Punishing the Saints for Their "Peculiar Institution" : Congress on the Constitutional Dilemma
Utah Law Review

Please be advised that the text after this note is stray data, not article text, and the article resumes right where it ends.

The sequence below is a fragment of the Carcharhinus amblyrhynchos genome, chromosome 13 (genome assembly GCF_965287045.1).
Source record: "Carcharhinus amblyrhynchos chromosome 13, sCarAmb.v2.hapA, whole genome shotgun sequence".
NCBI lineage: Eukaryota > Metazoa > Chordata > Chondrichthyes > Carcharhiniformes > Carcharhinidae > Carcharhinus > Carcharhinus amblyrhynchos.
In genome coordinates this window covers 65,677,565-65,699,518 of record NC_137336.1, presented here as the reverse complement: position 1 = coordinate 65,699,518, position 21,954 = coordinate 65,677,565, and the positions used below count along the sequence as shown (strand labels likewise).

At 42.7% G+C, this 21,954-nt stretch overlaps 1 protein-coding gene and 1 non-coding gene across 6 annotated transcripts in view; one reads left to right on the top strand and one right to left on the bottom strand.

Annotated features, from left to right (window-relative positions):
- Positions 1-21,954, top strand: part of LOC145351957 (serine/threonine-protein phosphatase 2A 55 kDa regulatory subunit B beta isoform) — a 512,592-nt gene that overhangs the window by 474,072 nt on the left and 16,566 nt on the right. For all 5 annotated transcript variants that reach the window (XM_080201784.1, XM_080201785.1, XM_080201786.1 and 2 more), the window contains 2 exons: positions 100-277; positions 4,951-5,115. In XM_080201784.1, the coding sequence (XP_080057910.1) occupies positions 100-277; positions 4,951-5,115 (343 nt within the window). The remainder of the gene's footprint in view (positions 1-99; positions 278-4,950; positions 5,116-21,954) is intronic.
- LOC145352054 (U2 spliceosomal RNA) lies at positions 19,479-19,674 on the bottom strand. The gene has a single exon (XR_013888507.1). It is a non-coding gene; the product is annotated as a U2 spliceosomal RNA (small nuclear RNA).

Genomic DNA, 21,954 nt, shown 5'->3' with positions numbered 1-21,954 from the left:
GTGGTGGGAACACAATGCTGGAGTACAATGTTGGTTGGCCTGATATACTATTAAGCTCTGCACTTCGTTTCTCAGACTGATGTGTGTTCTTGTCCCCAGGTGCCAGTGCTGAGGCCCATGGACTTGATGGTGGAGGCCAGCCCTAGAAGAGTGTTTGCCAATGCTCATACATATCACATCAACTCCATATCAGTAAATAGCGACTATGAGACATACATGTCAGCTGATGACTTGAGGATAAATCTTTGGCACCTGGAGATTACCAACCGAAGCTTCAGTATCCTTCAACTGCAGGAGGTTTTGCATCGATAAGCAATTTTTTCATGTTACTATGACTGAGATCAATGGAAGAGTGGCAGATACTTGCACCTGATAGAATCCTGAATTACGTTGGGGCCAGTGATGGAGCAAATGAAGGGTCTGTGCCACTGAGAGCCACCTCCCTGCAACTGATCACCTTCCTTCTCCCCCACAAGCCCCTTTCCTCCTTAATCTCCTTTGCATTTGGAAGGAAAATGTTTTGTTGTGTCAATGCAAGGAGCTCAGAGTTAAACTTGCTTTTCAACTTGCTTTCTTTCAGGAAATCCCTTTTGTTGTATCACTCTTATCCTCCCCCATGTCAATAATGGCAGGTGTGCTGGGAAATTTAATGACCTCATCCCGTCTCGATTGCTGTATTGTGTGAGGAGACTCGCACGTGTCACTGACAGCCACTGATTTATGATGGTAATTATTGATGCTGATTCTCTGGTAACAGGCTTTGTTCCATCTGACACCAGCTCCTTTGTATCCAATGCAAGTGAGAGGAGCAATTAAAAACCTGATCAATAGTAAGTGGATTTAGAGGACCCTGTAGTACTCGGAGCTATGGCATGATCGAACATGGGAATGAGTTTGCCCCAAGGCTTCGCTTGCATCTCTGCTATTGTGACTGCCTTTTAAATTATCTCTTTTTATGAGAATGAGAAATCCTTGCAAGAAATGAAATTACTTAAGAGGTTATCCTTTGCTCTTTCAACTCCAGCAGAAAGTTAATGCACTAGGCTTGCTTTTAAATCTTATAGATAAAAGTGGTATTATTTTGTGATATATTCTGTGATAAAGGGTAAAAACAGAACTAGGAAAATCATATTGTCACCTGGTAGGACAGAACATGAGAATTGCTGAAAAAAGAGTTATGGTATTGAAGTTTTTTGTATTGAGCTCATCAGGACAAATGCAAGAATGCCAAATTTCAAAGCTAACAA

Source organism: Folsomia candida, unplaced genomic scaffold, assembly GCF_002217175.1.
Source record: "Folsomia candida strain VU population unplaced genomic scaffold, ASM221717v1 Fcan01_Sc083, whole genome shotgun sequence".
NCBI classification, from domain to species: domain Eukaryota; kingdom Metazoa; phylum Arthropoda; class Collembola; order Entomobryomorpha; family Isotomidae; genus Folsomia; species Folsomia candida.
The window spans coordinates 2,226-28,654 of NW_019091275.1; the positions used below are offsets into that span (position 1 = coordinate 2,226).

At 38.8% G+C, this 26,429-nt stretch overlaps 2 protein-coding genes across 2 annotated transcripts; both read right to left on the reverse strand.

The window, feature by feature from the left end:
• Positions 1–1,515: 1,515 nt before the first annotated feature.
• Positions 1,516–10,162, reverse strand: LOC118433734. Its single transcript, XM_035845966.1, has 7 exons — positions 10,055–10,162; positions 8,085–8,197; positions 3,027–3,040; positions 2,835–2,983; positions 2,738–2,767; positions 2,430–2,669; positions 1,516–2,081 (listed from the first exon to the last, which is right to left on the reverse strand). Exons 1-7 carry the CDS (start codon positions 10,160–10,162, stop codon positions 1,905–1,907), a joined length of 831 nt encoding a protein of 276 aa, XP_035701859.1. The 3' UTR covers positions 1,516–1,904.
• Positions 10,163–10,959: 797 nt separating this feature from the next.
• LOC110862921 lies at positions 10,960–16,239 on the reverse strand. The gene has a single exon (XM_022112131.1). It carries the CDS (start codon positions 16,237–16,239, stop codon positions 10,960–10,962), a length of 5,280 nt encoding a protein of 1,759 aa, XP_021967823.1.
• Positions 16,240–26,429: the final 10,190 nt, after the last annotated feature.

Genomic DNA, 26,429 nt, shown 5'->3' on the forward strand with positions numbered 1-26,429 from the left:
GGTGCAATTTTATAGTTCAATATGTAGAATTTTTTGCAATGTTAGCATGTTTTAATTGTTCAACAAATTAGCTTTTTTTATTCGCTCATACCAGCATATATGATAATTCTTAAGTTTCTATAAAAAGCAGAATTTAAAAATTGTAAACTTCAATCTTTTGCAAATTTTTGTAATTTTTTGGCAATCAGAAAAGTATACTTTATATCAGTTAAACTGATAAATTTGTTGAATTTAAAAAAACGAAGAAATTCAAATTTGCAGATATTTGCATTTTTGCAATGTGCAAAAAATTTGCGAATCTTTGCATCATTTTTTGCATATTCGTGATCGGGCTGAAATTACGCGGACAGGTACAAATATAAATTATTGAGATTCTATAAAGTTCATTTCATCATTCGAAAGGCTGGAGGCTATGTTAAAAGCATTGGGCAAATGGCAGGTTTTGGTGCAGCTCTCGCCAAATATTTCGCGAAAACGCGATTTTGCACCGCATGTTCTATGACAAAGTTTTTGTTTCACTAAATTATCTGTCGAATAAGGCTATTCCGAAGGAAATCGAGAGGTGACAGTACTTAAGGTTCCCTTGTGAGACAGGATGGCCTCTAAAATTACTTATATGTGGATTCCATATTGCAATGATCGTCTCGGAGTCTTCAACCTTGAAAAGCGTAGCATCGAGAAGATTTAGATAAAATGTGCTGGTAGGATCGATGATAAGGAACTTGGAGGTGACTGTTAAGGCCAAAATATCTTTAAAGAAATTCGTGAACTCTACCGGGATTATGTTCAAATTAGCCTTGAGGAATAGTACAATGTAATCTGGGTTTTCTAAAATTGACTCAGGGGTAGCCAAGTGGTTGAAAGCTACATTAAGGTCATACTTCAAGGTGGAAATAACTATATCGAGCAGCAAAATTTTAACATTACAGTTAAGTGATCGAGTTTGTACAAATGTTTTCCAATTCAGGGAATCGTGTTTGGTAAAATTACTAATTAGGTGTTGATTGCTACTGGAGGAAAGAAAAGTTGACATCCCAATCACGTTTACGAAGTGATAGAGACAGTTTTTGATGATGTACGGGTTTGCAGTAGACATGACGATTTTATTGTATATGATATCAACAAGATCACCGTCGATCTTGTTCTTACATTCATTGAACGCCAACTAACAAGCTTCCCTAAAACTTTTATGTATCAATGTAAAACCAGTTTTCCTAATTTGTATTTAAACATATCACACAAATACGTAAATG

While Utah was a territory and hence under direct federal control, Congress dedicated itself to the destruction of Mormon polygamy by means of ever-harsher legislation. After Utah was admitted to the Union, Congress sought to punish the state by refusing to accept what were perceived as offensive representatives, for the state's supposed failure to perform obligations undertaken with respect to polygamy in exchange for admission. From the beginning, these efforts raised significant constitutional questions, and new issues were raised at each step as Congress became more creative in developing new measures to achieve the elusive goal of eradicating polygamy. Not surprisingly, then, the congressional debates occasioned by these ongoing efforts are a rich source of constitutional erudition and anecdote. . . . this essay summarizes and analyzes the constitutional arguments put forward in the congressional debates generated by federal efforts to suppress polygamy.